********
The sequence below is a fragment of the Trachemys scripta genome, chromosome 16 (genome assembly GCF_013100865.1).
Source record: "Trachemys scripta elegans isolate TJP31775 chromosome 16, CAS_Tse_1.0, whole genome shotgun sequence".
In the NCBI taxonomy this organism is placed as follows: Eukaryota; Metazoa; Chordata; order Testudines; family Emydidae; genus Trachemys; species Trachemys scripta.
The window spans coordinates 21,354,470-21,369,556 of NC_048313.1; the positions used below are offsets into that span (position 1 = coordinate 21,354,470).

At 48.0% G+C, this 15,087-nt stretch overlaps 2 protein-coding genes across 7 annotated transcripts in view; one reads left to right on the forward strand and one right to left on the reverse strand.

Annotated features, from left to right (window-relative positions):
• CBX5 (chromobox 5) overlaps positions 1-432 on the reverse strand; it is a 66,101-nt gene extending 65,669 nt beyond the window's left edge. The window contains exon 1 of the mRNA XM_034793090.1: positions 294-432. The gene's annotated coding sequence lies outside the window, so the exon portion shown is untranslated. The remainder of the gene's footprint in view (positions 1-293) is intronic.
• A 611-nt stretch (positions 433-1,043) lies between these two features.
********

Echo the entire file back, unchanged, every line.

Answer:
The sequence below is a fragment of the Trachemys scripta genome, chromosome 16 (genome assembly GCF_013100865.1).
Source record: "Trachemys scripta elegans isolate TJP31775 chromosome 16, CAS_Tse_1.0, whole genome shotgun sequence".
In the NCBI taxonomy this organism is placed as follows: Eukaryota; Metazoa; Chordata; order Testudines; family Emydidae; genus Trachemys; species Trachemys scripta.
The window spans coordinates 21,354,470-21,369,556 of NC_048313.1; the positions used below are offsets into that span (position 1 = coordinate 21,354,470).

At 48.0% G+C, this 15,087-nt stretch overlaps 2 protein-coding genes across 7 annotated transcripts in view; one reads left to right on the forward strand and one right to left on the reverse strand.

Annotated features, from left to right (window-relative positions):
• CBX5 (chromobox 5) overlaps positions 1-432 on the reverse strand; it is a 66,101-nt gene extending 65,669 nt beyond the window's left edge. The window contains exon 1 of the mRNA XM_034793090.1: positions 294-432. The gene's annotated coding sequence lies outside the window, so the exon portion shown is untranslated. The remainder of the gene's footprint in view (positions 1-293) is intronic.
• A 611-nt stretch (positions 433-1,043) lies between these two features.